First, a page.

Thirty-one days ago, I walked into a large tin can with rockets attached to either side and was propelled on an adventure. Last night, shortly before midnight, a similar vehicle returned me to Western NY.
In between I traveled some 13,000 miles. By car, truck, train, subway, Gator, big jet, little jet, and on foot. One day I got on a boat, but didn’t go anywhere.
I slept on couches, in guest rooms, basements, low-cost motels, and one of the nicest five-star hotels I’ve ever been in.
Meals, too, ran the gamut. From vending machines, to fine dining. Obviously I had more meals “out” during the last month than home-cooked meals. I even visited a few bars.
What did I most discover?
Home is not where the body lives,
but where the heart lives.
I was at home just traveling with my best friend from first grade. He probably knows more about me than anyone else ... and I, him. Yet, during the last month I even learned some things I didn’t know before. Secrets never revealed. Feelings never verbalized.
While we didn’t meet until we were six, we were both born in the same room within 30 days of each other. Interestingly we’re not alike at all. Very, very different lives and experiences. Yet, I suspect, we’ll always remain extremely respectful and loyal.
I was at home when I drove by the hospital in which I was born, even though it has been closed for over thirty years. When I was born, it was the only hospital in town, run by the Sisters of Nazareth. Incredibly strange for a small rural town in Texas with fewer than one hundred Catholic families.
I was at home when I visited my grade school, now an “alternative school for disturbed children.” It’s an eerie feeling to return to your first grade classroom with a friend that you actually met there. I've got vivid memories of the play ground, the annual "pet show," and watching Little Match Girl in the school auditorium every Christmas for six years.
I was at home when I met a former business associate for coffee in New York City. It was a chance to catch up; it had been way too long. Why do we so easily loose touch with so many friends?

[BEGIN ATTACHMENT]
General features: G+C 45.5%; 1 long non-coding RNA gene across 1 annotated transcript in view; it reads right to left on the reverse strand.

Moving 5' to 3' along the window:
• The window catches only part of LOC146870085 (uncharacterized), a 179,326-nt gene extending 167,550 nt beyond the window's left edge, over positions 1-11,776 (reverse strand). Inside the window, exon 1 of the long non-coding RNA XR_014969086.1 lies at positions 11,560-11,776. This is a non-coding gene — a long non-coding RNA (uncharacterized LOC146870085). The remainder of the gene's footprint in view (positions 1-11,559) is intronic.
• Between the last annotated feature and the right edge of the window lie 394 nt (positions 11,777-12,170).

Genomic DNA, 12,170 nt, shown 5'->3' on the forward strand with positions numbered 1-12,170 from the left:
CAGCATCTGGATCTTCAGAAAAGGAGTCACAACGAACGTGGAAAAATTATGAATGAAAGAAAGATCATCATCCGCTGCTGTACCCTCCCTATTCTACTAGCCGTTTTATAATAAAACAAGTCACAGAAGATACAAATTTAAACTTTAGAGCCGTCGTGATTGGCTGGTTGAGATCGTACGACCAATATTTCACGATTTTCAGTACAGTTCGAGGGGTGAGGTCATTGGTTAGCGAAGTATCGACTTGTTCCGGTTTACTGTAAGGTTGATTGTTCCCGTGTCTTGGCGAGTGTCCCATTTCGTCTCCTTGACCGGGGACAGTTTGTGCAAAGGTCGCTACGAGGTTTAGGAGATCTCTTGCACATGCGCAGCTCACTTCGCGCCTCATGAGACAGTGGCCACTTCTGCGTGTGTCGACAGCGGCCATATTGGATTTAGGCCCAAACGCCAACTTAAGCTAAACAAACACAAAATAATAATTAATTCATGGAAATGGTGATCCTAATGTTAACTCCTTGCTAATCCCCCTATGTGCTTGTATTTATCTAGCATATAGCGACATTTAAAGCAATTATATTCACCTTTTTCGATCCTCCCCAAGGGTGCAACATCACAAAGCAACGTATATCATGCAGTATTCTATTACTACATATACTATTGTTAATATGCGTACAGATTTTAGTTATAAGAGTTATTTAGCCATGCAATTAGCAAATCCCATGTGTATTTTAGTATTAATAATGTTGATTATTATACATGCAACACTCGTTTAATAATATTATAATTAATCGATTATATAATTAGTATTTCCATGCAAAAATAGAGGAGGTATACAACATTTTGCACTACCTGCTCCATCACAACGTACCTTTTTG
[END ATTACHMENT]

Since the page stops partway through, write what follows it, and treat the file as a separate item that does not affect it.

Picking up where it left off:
I was at home visiting my father’s grave in Atlanta. It’s next to those of my grandfather, my grandmother and my aunt. I heard that there are eight vacant plots close by which some other family wants to sell. They were purchased in the 1930’s but never used. I told my cousin to check it out.
I was at home the day I drove my eighty-three year old uncle 290 miles to meet my eighty-two year old aunt – my uncle’s sister – for lunch. After we ate pot roast and fried chicken at a roadside diner near Hamilton, we sat at a picnic table under the pine trees and talked about how our family has stayed connected even though we rarely get the opportunity to see each other in person.
I was at home returning to Chicago, a city I only lived in for three years after college. Yet it probably represented the best years of my life. A time of independence, self-discovery and spirituality.
I was at home eating burgers at both The Varsity and The Billy Goat Tavern. I love their burgers, and the ambiance, both very distinctive. But I love the memories of eating there in years past with family and friends even more. I hope these two places never close.
I’m also at home listening to the music from Schindler’s List. It’s both peaceful, and disturbing.
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Last night I slept in “my bed.” But it wasn’t home.
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Am I a sap, or what?